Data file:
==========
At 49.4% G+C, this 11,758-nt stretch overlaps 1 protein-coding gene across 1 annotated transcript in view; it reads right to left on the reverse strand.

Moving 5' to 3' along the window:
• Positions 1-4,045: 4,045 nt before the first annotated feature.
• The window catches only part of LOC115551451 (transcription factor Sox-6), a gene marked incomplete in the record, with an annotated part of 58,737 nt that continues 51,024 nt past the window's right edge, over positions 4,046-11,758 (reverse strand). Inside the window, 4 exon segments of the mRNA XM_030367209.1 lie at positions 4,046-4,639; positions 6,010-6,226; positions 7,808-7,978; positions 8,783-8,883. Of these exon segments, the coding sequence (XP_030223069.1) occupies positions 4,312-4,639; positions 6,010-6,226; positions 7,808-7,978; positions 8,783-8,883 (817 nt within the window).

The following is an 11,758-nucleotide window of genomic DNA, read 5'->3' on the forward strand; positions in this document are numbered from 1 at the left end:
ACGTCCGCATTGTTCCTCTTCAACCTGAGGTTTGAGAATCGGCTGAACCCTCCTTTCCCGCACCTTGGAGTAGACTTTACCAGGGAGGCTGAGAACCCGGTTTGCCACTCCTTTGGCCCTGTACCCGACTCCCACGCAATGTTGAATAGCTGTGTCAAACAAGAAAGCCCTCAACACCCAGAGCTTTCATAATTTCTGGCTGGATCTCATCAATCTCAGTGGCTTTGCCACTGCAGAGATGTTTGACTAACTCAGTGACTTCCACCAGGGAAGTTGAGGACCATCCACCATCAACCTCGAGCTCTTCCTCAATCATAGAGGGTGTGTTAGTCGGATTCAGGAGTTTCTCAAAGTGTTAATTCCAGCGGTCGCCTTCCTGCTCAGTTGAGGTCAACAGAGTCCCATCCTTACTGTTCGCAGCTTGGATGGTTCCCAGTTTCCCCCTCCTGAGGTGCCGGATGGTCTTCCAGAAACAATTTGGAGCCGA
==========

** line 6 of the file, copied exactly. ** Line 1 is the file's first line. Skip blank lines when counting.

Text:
ACGTCCGCATTGTTCCTCTTCAACCTGAGGTTTGAGAATCGGCTGAACCCTCCTTTCCCGCACCTTGGAGTAGACTTTACCAGGGAGGCTGAGAACCCGGTTTGCCACTCCTTTGGCCCTGTACCCGACTCCCACGCAATGTTGAATAGCTGTGTCAAACAAGAAAGCCCTCAACACCCAGAGCTTTCATAATTTCTGGCTGGATCTCATCAATCTCAGTGGCTTTGCCACTGCAGAGATGTTTGACTAACTCAGTGACTTCCACCAGGGAAGTTGAGGACCATCCACCATCAACCTCGAGCTCTTCCTCAATCATAGAGGGTGTGTTAGTCGGATTCAGGAGTTTCTCAAAGTGTTAATTCCAGCGGTCGCCTTCCTGCTCAGTTGAGGTCAACAGAGTCCCATCCTTACTGTTCGCAGCTTGGATGGTTCCCAGTTTCCCCCTCCTGAGGTGCCGGATGGTCTTCCAGAAACAATTTGGAGCCGA